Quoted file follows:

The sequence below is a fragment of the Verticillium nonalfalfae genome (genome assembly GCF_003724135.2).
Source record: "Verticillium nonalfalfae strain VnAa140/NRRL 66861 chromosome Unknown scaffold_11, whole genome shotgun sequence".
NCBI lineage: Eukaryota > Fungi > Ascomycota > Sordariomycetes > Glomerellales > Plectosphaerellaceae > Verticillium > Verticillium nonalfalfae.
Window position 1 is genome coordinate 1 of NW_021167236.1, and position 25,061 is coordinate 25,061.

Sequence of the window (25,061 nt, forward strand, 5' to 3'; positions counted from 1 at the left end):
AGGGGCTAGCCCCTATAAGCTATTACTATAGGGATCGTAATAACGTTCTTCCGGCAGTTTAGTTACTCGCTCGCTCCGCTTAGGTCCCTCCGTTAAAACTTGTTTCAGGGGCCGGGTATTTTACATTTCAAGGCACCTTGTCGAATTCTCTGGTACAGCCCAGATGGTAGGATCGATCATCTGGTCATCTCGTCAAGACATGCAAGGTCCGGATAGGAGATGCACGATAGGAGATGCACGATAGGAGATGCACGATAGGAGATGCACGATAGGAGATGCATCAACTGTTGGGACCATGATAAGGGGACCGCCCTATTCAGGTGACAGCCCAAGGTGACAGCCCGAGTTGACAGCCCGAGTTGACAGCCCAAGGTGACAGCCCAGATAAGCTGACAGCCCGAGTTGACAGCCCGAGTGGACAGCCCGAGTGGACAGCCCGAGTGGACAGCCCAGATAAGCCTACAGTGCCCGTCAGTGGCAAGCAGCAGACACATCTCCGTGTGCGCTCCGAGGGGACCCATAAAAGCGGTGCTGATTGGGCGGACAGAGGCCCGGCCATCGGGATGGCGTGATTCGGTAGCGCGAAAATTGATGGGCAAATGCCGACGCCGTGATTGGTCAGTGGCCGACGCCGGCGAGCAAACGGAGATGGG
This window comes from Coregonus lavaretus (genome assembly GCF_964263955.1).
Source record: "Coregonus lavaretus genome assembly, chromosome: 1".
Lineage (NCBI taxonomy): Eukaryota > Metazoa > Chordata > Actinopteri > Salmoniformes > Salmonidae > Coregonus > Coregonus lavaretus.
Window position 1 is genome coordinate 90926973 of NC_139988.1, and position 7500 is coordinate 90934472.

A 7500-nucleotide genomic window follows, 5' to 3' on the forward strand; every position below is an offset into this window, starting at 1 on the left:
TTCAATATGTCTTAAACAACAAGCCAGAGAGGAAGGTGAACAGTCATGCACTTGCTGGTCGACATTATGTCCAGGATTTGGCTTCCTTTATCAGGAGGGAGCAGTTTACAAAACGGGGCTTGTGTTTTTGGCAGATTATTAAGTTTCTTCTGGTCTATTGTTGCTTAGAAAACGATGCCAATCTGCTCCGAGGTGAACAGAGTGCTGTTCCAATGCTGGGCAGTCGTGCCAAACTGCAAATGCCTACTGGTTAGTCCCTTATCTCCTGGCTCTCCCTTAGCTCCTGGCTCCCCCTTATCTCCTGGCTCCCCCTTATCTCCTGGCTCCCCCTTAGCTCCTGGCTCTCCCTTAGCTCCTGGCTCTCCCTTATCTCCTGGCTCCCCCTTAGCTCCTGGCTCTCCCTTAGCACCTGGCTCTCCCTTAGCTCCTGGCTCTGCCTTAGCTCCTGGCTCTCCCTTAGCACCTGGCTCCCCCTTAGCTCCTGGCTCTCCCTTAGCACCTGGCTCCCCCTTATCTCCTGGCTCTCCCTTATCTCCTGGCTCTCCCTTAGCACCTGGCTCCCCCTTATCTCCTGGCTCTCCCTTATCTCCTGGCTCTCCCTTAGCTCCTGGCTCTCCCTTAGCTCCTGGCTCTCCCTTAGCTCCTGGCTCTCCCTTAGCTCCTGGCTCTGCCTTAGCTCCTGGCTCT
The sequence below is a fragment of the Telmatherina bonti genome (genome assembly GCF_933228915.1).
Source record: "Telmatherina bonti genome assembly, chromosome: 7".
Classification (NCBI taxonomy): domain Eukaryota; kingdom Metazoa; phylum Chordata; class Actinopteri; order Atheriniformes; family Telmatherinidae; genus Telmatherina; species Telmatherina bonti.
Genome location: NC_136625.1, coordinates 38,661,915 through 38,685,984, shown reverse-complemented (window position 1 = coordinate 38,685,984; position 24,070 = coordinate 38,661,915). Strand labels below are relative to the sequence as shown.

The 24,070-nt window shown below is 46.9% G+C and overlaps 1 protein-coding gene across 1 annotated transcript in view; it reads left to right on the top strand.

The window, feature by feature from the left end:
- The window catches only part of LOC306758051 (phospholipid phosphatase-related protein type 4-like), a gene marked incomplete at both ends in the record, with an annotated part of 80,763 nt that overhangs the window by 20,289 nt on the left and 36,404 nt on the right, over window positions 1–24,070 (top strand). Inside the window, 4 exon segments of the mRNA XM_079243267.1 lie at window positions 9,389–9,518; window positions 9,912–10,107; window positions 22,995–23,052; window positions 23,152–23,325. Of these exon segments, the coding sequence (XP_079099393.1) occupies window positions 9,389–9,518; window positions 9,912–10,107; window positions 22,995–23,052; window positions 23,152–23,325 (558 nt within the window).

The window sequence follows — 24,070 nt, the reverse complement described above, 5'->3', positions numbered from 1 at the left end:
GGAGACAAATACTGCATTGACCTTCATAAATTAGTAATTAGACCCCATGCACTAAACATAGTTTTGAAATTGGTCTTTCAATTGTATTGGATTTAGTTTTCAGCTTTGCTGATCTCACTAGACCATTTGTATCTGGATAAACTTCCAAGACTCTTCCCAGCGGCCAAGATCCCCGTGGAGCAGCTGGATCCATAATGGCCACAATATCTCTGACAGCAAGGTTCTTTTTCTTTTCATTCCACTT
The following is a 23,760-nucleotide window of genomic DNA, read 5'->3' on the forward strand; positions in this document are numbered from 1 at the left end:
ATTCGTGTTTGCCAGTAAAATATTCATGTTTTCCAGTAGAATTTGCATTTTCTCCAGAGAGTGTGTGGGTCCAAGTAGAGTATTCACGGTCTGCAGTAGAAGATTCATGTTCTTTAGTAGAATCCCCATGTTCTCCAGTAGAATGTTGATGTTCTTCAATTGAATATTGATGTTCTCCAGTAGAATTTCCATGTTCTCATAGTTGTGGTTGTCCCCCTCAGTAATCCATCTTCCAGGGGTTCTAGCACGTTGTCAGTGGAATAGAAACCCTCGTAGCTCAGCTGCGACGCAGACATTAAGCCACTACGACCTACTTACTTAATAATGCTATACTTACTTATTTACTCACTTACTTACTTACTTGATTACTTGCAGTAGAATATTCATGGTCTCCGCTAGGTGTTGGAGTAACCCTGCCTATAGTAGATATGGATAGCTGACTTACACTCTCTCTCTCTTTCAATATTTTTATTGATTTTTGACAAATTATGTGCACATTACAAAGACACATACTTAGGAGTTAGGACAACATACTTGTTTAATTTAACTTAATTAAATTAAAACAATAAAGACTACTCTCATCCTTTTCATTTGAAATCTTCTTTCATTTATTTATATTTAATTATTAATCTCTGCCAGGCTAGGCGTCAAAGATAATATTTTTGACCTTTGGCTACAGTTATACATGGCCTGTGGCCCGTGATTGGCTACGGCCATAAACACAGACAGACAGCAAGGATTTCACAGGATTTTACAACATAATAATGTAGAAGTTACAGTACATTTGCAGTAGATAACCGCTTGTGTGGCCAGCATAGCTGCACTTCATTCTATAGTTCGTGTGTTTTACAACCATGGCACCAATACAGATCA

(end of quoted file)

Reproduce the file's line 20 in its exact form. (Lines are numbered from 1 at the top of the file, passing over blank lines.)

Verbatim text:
The window sequence follows — 24,070 nt, the reverse complement described above, 5'->3', positions numbered from 1 at the left end: